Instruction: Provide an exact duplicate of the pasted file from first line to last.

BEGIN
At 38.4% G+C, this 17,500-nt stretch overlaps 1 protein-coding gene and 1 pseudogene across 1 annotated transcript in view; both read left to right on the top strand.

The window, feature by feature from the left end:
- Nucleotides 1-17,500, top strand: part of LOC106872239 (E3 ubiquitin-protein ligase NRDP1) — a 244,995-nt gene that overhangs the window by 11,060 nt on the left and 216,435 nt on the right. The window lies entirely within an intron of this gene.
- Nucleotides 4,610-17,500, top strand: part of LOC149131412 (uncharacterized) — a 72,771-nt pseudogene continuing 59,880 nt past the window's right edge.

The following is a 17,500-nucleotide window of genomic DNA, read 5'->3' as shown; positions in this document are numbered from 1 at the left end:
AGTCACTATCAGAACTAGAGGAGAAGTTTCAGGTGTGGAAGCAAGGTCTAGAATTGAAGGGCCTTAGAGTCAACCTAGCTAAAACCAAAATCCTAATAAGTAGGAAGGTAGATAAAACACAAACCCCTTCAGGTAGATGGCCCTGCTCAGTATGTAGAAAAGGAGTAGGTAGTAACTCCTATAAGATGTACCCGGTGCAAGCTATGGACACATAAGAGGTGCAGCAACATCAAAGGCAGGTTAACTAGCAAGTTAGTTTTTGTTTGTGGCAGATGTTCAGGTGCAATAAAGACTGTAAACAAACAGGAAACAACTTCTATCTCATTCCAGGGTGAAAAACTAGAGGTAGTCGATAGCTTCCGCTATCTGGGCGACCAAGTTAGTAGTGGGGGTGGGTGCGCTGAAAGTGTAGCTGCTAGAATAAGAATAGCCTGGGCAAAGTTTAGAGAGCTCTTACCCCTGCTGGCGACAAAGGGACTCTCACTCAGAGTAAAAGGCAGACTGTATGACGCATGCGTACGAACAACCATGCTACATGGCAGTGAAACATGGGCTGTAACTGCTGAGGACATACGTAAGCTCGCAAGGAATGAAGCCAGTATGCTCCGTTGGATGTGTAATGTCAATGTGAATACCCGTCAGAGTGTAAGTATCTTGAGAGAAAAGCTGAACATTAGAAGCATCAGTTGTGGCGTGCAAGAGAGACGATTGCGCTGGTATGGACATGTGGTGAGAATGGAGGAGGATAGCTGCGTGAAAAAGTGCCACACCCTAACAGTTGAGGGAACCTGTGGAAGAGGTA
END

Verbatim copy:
At 38.4% G+C, this 17,500-nt stretch overlaps 1 protein-coding gene and 1 pseudogene across 1 annotated transcript in view; both read left to right on the top strand.

The window, feature by feature from the left end:
- Nucleotides 1-17,500, top strand: part of LOC106872239 (E3 ubiquitin-protein ligase NRDP1) — a 244,995-nt gene that overhangs the window by 11,060 nt on the left and 216,435 nt on the right. The window lies entirely within an intron of this gene.
- Nucleotides 4,610-17,500, top strand: part of LOC149131412 (uncharacterized) — a 72,771-nt pseudogene continuing 59,880 nt past the window's right edge.

The following is a 17,500-nucleotide window of genomic DNA, read 5'->3' as shown; positions in this document are numbered from 1 at the left end:
AGTCACTATCAGAACTAGAGGAGAAGTTTCAGGTGTGGAAGCAAGGTCTAGAATTGAAGGGCCTTAGAGTCAACCTAGCTAAAACCAAAATCCTAATAAGTAGGAAGGTAGATAAAACACAAACCCCTTCAGGTAGATGGCCCTGCTCAGTATGTAGAAAAGGAGTAGGTAGTAACTCCTATAAGATGTACCCGGTGCAAGCTATGGACACATAAGAGGTGCAGCAACATCAAAGGCAGGTTAACTAGCAAGTTAGTTTTTGTTTGTGGCAGATGTTCAGGTGCAATAAAGACTGTAAACAAACAGGAAACAACTTCTATCTCATTCCAGGGTGAAAAACTAGAGGTAGTCGATAGCTTCCGCTATCTGGGCGACCAAGTTAGTAGTGGGGGTGGGTGCGCTGAAAGTGTAGCTGCTAGAATAAGAATAGCCTGGGCAAAGTTTAGAGAGCTCTTACCCCTGCTGGCGACAAAGGGACTCTCACTCAGAGTAAAAGGCAGACTGTATGACGCATGCGTACGAACAACCATGCTACATGGCAGTGAAACATGGGCTGTAACTGCTGAGGACATACGTAAGCTCGCAAGGAATGAAGCCAGTATGCTCCGTTGGATGTGTAATGTCAATGTGAATACCCGTCAGAGTGTAAGTATCTTGAGAGAAAAGCTGAACATTAGAAGCATCAGTTGTGGCGTGCAAGAGAGACGATTGCGCTGGTATGGACATGTGGTGAGAATGGAGGAGGATAGCTGCGTGAAAAAGTGCCACACCCTAACAGTTGAGGGAACCTGTGGAAGAGGTA